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Do’s and Don’ts of Video Editing

Often when you’re recording a video the most important mission is getting the shot. Regardless of the situation – a commercial, a scene in a short film, or an unboxing for your followers, a lot of filming comes down to the perfect moment, and in that moment, editing is the furthest thing from your mind. Thankfully, once you’ve captured what you need, there are plenty of opportunities to whittle away what you don’t and enhance the best aspects of your video. Be sure to follow these helpful do’s and don’ts for your next video editing project.

DO Remember that Consistency is Key

We’ve all watched a movie or a TV show and had that “Wait, what?” moment when a character is wearing a different shirt from one shot to the next. While most continuity issues aren’t as glaring as this, it is essential to maintain coherence throughout your video across audio, visual, and graphic elements.

  • –  Visual​ consistency factors may include location, set design, wardrobe, and make-up. For continuity, these must be kept consistent within scenes, even a stray hair can ruin the continuity and distract the viewer.
  • –  Audio​ consistency typically consists of voice, music, and clips, and the harmony among these three elements is crucial to provide clarity to your viewer. If you’re using all three, make sure to balance them appropriately, so that the music doesn’t overpower the spoken lines and vice versa. Luckily these levels can be customized in post-production.
  • –  Graphic consistency is usually across design elements such as fonts, animations, and other visual effects. At the most basic level, ensure that your colors, themes, and sizes are cohesive throughout your video.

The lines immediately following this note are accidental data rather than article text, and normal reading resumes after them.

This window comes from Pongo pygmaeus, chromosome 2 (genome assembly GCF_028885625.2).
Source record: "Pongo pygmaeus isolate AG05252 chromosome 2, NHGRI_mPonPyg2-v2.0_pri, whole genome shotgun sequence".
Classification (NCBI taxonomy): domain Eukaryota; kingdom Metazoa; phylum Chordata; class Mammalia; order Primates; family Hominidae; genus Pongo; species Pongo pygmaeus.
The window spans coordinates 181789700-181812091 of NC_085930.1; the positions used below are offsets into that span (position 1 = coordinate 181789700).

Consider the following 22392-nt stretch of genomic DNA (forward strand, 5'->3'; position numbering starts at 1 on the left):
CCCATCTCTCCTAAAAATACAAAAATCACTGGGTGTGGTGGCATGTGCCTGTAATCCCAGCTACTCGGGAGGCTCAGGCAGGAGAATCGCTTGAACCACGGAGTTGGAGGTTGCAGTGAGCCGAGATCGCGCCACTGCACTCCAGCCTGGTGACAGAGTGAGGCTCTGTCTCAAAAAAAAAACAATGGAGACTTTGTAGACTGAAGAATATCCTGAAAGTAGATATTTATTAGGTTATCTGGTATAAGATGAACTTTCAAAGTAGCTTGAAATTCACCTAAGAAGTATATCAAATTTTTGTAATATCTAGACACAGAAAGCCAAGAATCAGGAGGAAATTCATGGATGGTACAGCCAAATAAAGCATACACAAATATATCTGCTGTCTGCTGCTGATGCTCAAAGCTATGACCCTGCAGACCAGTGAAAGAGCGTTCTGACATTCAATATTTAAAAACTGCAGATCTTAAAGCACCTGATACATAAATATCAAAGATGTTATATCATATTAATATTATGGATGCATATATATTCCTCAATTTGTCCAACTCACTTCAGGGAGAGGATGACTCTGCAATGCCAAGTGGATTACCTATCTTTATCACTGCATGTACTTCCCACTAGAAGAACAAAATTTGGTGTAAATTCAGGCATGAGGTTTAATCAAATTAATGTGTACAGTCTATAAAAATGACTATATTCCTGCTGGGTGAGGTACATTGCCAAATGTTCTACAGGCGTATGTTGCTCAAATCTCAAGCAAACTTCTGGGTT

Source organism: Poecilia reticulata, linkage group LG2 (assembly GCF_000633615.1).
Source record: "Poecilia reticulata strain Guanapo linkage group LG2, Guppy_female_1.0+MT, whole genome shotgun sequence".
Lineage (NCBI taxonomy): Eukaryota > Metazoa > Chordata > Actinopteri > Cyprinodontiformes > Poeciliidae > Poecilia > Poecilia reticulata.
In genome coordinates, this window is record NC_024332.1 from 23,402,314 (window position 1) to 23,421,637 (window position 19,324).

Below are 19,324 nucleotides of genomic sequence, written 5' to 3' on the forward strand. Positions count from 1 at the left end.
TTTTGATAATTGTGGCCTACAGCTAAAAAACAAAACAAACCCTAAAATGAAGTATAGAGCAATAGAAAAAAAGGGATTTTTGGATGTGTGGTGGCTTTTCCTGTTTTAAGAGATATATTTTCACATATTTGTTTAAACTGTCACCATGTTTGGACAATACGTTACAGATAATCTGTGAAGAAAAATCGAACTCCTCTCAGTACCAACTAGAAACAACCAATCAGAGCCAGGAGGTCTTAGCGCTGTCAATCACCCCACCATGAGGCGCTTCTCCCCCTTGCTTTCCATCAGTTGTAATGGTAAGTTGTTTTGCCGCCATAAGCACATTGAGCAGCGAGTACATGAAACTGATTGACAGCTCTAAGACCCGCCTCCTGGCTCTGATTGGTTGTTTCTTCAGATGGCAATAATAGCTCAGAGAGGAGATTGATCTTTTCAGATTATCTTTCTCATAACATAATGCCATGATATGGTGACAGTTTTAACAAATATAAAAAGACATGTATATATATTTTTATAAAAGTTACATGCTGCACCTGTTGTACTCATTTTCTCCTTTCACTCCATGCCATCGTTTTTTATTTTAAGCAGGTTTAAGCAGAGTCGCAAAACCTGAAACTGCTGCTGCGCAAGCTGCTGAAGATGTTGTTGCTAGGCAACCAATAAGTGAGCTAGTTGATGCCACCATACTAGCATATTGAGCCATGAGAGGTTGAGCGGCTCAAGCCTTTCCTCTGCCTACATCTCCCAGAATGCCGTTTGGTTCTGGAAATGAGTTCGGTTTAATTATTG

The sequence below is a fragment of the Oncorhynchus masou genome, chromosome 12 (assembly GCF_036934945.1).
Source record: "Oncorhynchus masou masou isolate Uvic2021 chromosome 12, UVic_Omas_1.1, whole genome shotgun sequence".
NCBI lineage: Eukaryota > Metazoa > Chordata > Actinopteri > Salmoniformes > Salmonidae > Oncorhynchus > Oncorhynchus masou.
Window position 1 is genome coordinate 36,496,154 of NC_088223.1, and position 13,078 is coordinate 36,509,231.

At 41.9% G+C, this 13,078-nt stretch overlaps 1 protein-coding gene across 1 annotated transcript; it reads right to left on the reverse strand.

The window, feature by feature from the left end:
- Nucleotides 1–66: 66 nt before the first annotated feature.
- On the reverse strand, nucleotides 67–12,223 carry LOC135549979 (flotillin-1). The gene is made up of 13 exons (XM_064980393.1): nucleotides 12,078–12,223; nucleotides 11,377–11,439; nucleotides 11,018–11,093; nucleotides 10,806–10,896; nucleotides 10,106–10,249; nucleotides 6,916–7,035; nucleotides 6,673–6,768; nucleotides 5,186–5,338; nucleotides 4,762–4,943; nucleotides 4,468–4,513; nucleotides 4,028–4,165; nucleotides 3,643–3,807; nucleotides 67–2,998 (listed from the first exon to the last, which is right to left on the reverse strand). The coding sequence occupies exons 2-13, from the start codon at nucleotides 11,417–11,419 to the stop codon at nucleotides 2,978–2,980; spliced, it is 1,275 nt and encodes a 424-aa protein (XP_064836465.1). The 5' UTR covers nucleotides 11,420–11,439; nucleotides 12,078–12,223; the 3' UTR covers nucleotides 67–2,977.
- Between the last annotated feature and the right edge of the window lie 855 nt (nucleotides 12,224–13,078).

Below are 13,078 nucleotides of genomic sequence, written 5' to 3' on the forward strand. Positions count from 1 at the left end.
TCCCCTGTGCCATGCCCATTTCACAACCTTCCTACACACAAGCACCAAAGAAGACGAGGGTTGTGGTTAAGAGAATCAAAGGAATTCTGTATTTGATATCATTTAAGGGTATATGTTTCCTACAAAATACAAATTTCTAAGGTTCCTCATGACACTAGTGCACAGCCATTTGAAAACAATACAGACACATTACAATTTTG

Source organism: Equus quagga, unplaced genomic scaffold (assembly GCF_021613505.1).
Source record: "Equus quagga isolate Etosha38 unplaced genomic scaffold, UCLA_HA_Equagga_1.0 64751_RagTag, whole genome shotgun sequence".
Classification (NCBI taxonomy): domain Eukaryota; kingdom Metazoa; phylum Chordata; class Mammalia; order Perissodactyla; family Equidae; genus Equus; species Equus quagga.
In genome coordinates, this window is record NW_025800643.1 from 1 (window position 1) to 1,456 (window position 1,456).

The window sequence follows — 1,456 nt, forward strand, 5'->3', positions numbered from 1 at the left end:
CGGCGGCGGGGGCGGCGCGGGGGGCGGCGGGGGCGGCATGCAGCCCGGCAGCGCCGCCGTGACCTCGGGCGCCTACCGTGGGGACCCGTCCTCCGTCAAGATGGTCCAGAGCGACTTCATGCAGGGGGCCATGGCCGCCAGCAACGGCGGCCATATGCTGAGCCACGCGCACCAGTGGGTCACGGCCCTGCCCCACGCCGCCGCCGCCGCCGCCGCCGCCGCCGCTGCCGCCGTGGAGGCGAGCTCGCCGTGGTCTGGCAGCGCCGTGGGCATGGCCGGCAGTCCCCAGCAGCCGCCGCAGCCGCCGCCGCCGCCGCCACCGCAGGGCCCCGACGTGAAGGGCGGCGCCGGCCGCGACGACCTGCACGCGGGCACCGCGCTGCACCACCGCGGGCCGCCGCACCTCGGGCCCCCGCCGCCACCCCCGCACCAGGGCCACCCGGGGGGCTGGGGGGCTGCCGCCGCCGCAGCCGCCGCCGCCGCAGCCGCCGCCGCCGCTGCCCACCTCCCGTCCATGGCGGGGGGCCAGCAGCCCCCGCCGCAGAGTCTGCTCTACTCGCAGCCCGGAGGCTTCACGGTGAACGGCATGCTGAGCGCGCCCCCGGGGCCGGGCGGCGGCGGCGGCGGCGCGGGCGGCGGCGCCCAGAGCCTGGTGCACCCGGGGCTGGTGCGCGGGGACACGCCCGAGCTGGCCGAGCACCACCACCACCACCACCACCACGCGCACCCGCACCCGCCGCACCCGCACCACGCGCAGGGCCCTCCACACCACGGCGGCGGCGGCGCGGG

• DON’T Forget About Transitions Whether you’re making a commercial or artistic video (or both!) transitions between clips are key to producing a seamless narrative. While what comes between the transitions is the actual meat of the video, if the transition is off, your viewer will be distracted and taken out of the moment. The biggest mistake to avoid is the dead air or blank space that results from an incomplete transition, when the length of the transition is longer than the previous clip. In order to fix this issue while editing, simply trim your video clip length before dragging and dropping the transition.

DO Look Up Some New Tricks

There are some tried and true editing methods that every new film director or editor is introduced to, and might get a little overzealous with. While this is part of the learning process and completely understandable, the next step is to branch out and add different skills to your toolbox to avoid your films coming off amateur.

Given that one of the most ubiquitous skills needed from an editor is cutting, here are a few popular and lesser-known types of cuts to choose from:

  • –  Cross-cut, or Parallel Editing:​ This involves cutting between two different scenes that are happening simultaneously, but in different locations
  • –  Cutting on Action:​ If your subject matter includes a lot of activity, whether it’s an action film or simply a commercial set against a crowded backdrop, this means cutting while the action is still occuring, not waiting for pauses or for a motion to end.
  • –  Jump Cut – T​his is the classic technique if you need to show that time has passed, hence the name for jumping forward in time.
  • DON’T Be Too Precious This is a great piece of advice for all editors regardless of your medium, whether film, visual art, or writing. What it means is don’t go into any editing process thinking that something is safe or essential, because sometimes you have to “kill your darlings.” A good editor knows that the end result is created for an audience, not themselves, and sometimes the take or scene you thought was your favorite isn’t what’s best for the final product, and it needs to be left on the cutting room floor. This could mean the music you envisioned using for a particular scene doesn’t actually fit with the overall mood, or that a certain monologue doesn’t in fact tie the plot together. As you move through the process, question the things you may be assuming are set in stone, it will make you a better editor.

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